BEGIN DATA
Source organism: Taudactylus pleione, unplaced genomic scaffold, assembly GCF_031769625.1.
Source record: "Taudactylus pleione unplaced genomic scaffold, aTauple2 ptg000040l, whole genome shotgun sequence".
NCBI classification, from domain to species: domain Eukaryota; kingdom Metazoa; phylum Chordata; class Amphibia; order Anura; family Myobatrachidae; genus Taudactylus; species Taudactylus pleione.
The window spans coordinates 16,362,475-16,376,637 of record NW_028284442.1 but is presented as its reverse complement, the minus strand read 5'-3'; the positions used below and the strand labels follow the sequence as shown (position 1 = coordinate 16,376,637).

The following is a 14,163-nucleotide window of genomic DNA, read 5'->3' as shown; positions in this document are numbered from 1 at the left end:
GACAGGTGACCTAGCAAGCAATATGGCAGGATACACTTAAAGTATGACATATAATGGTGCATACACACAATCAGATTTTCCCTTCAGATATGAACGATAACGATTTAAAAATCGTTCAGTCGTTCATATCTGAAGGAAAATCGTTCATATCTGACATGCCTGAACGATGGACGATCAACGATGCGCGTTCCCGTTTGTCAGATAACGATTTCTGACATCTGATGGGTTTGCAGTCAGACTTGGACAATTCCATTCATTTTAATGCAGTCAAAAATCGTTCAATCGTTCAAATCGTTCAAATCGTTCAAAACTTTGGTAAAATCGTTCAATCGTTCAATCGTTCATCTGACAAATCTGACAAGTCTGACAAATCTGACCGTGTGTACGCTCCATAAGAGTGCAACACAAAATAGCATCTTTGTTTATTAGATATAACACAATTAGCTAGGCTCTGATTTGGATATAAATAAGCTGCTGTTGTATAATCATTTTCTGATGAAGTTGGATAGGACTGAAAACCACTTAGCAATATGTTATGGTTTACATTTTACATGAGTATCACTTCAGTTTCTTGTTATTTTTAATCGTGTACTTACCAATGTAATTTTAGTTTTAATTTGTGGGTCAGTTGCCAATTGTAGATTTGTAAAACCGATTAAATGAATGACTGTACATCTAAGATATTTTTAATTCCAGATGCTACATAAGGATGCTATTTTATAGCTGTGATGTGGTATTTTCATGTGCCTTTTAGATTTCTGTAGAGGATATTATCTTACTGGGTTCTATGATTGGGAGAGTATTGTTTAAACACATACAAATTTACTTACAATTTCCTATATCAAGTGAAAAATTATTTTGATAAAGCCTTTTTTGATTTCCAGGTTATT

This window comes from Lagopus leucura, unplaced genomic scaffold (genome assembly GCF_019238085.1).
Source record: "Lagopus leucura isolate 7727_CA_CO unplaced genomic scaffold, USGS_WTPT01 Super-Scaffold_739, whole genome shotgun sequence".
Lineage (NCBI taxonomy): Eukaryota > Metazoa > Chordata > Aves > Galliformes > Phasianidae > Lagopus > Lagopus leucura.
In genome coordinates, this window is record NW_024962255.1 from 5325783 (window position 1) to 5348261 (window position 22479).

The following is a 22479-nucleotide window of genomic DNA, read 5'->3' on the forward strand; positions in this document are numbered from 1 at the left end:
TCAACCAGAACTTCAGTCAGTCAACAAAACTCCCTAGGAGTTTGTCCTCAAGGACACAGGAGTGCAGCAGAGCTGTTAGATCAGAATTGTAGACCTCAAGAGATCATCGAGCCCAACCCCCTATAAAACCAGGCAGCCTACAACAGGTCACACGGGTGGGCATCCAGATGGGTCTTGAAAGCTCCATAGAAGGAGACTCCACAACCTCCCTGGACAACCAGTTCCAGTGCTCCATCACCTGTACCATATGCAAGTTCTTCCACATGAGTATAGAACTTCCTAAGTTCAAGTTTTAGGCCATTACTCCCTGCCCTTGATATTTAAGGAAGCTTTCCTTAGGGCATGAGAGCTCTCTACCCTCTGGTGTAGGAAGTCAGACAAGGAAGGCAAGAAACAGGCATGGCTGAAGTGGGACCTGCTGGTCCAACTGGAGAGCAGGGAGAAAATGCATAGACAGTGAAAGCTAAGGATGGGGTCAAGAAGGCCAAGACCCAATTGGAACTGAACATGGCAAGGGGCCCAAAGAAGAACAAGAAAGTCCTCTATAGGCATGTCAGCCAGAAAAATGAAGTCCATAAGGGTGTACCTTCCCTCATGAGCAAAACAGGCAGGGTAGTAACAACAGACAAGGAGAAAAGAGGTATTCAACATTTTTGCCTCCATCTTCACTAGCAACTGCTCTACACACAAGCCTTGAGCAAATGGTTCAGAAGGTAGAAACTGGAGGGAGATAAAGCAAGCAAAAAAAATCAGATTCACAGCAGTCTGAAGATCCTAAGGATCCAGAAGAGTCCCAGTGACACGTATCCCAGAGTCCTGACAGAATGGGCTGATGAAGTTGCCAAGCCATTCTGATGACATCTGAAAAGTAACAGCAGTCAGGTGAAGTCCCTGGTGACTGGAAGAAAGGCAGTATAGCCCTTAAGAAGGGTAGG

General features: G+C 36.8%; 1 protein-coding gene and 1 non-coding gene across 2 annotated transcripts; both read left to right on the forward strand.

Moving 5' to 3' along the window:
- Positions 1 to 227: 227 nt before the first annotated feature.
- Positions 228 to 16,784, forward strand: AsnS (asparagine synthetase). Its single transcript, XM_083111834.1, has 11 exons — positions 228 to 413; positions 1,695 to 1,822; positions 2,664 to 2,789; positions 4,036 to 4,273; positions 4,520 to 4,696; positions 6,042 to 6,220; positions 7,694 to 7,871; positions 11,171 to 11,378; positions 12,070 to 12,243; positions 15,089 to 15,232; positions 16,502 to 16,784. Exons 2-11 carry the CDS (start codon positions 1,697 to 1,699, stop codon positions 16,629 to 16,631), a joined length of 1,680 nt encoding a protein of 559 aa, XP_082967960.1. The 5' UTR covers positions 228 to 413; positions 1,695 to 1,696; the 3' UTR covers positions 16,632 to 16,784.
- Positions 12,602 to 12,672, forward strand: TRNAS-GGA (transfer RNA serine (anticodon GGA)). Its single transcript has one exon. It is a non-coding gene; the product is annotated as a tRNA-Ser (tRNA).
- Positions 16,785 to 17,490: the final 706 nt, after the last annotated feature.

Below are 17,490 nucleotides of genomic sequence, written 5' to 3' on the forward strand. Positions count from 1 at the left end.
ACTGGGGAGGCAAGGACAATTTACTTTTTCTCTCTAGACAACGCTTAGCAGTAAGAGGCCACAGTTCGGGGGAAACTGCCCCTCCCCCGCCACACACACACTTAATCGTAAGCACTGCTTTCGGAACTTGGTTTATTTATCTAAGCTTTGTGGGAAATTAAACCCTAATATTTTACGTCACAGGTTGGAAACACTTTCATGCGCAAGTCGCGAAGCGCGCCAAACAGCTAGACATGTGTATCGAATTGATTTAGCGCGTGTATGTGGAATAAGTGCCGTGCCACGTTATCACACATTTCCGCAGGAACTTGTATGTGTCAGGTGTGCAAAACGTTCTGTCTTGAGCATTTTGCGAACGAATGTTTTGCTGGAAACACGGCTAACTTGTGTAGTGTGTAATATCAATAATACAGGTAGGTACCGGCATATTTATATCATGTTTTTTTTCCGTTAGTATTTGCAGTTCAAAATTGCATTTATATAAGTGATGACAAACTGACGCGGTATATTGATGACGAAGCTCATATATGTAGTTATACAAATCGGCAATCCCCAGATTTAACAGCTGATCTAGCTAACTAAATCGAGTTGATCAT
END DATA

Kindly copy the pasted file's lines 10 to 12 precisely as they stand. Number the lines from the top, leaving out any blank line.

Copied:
In genome coordinates, this window is record NW_024962255.1 from 5325783 (window position 1) to 5348261 (window position 22479).

The following is a 22479-nucleotide window of genomic DNA, read 5'->3' on the forward strand; positions in this document are numbered from 1 at the left end:
TCAACCAGAACTTCAGTCAGTCAACAAAACTCCCTAGGAGTTTGTCCTCAAGGACACAGGAGTGCAGCAGAGCTGTTAGATCAGAATTGTAGACCTCAAGAGATCATCGAGCCCAACCCCCTATAAAACCAGGCAGCCTACAACAGGTCACACGGGTGGGCATCCAGATGGGTCTTGAAAGCTCCATAGAAGGAGACTCCACAACCTCCCTGGACAACCAGTTCCAGTGCTCCATCACCTGTACCATATGCAAGTTCTTCCACATGAGTATAGAACTTCCTAAGTTCAAGTTTTAGGCCATTACTCCCTGCCCTTGATATTTAAGGAAGCTTTCCTTAGGGCATGAGAGCTCTCTACCCTCTGGTGTAGGAAGTCAGACAAGGAAGGCAAGAAACAGGCATGGCTGAAGTGGGACCTGCTGGTCCAACTGGAGAGCAGGGAGAAAATGCATAGACAGTGAAAGCTAAGGATGGGGTCAAGAAGGCCAAGACCCAATTGGAACTGAACATGGCAAGGGGCCCAAAGAAGAACAAGAAAGTCCTCTATAGGCATGTCAGCCAGAAAAATGAAGTCCATAAGGGTGTACCTTCCCTCATGAGCAAAACAGGCAGGGTAGTAACAACAGACAAGGAGAAAAGAGGTATTCAACATTTTTGCCTCCATCTTCACTAGCAACTGCTCTACACACAAGCCTTGAGCAAATGGTTCAGAAGGTAGAAACTGGAGGGAGATAAAGCAAGCAAAAAAAATCAGATTCACAGCAGTCTGAAGATCCTAAGGATCCAGAAGAGTCCCAGTGACACGTATCCCAGAGTCCTGACAGAATGGGCTGATGAAGTTGCCAAGCCATTCTGATGACATCTGAAAAGTAACAGCAGTCAGGTGAAGTCCCTGGTGACTGGAAGAAAGGCAGTATAGCCCTTAAGAAGGGTAGG